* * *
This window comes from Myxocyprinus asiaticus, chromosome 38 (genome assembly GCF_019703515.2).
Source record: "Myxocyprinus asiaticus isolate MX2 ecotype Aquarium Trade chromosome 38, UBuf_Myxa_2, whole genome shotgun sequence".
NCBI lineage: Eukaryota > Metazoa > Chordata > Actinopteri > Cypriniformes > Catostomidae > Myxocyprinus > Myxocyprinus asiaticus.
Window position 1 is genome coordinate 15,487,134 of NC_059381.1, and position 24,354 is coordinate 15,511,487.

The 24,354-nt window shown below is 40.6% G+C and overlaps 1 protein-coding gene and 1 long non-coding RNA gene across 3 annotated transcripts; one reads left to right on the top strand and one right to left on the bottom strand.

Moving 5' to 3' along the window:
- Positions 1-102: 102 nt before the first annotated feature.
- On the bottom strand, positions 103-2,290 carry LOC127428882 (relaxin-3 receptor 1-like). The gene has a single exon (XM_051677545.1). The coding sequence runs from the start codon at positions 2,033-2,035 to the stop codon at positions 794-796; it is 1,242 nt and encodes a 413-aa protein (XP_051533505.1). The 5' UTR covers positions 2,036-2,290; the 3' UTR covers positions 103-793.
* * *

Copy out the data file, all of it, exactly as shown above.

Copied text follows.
This window comes from Myxocyprinus asiaticus, chromosome 38 (genome assembly GCF_019703515.2).
Source record: "Myxocyprinus asiaticus isolate MX2 ecotype Aquarium Trade chromosome 38, UBuf_Myxa_2, whole genome shotgun sequence".
NCBI lineage: Eukaryota > Metazoa > Chordata > Actinopteri > Cypriniformes > Catostomidae > Myxocyprinus > Myxocyprinus asiaticus.
Window position 1 is genome coordinate 15,487,134 of NC_059381.1, and position 24,354 is coordinate 15,511,487.

The 24,354-nt window shown below is 40.6% G+C and overlaps 1 protein-coding gene and 1 long non-coding RNA gene across 3 annotated transcripts; one reads left to right on the top strand and one right to left on the bottom strand.

Moving 5' to 3' along the window:
- Positions 1-102: 102 nt before the first annotated feature.
- On the bottom strand, positions 103-2,290 carry LOC127428882 (relaxin-3 receptor 1-like). The gene has a single exon (XM_051677545.1). The coding sequence runs from the start codon at positions 2,033-2,035 to the stop codon at positions 794-796; it is 1,242 nt and encodes a 413-aa protein (XP_051533505.1). The 5' UTR covers positions 2,036-2,290; the 3' UTR covers positions 103-793.